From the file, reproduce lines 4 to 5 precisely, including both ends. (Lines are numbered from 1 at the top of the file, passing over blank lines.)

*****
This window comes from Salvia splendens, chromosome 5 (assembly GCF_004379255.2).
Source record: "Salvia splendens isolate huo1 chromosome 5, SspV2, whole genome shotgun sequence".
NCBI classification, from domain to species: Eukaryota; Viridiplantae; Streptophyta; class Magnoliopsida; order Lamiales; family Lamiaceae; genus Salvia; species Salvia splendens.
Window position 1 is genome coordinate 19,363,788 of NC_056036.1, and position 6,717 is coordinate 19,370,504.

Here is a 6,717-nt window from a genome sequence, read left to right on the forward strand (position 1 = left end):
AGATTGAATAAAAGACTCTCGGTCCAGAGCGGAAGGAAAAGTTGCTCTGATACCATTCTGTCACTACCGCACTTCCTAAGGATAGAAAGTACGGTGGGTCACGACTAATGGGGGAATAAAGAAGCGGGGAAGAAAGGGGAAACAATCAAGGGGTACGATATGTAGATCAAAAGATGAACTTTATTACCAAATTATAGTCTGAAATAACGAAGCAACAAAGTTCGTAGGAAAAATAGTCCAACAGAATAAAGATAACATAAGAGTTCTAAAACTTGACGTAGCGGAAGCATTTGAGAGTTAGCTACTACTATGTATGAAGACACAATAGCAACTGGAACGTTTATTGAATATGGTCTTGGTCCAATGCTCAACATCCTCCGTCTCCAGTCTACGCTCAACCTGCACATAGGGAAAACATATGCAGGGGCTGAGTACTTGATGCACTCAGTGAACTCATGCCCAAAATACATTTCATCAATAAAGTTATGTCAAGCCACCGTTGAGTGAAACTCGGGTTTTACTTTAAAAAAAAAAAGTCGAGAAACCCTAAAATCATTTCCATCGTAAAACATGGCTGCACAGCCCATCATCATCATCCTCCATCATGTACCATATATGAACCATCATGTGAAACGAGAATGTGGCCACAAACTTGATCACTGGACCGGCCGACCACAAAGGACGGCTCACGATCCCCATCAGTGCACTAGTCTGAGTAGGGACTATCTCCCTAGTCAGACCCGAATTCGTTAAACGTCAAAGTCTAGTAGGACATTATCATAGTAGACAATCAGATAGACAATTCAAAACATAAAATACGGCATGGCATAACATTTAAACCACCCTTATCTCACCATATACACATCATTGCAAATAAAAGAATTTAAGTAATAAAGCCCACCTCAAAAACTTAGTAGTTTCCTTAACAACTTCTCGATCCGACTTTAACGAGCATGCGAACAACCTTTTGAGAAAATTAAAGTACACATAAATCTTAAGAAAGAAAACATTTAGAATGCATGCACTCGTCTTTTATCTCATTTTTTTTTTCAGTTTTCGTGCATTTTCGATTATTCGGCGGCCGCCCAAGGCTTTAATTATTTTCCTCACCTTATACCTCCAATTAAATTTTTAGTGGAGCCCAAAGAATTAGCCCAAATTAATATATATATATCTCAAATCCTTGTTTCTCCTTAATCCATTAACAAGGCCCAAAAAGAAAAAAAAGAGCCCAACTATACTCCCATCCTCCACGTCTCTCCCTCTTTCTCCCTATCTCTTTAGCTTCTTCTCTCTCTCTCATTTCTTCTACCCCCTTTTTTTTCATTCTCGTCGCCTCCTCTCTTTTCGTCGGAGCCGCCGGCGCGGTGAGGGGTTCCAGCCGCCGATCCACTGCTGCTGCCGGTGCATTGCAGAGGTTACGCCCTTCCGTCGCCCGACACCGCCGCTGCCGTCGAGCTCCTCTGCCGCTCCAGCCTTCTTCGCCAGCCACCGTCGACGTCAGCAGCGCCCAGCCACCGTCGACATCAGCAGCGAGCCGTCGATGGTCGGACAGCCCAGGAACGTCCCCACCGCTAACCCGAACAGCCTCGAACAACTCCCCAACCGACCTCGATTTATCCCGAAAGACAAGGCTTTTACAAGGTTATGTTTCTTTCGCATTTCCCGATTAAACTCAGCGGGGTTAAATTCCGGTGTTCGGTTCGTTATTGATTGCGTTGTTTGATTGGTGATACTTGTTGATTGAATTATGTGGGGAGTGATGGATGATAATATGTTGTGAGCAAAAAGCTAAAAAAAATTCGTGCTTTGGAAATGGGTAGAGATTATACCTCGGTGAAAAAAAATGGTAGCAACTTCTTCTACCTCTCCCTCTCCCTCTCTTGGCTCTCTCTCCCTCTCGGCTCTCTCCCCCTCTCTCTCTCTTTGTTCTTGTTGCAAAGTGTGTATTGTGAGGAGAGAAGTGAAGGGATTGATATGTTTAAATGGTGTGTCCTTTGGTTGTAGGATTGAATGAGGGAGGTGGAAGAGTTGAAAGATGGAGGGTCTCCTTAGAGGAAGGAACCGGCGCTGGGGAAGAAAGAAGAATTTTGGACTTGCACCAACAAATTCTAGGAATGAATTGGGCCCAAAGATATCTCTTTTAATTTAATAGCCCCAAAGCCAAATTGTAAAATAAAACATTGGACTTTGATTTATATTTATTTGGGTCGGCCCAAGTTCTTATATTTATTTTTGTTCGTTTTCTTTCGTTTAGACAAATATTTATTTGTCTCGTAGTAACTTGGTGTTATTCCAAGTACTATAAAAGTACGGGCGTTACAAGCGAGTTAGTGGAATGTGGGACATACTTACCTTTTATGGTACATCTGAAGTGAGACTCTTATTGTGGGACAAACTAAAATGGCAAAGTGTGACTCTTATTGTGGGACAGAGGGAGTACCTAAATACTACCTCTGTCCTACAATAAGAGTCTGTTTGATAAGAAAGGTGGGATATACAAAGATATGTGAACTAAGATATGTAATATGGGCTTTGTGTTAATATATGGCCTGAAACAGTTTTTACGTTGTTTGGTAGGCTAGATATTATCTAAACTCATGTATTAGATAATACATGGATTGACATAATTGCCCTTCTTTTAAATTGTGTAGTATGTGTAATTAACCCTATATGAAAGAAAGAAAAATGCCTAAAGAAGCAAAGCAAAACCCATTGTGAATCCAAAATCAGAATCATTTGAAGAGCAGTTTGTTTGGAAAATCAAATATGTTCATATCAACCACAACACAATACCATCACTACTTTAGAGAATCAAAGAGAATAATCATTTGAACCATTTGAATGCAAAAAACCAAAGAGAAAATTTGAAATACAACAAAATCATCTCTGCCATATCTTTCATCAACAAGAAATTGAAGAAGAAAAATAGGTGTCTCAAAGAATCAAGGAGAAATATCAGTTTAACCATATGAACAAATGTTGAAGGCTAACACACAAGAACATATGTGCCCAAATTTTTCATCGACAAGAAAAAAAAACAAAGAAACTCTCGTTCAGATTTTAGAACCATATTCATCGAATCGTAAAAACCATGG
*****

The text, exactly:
Window position 1 is genome coordinate 19,363,788 of NC_056036.1, and position 6,717 is coordinate 19,370,504.

Here is a 6,717-nt window from a genome sequence, read left to right on the forward strand (position 1 = left end):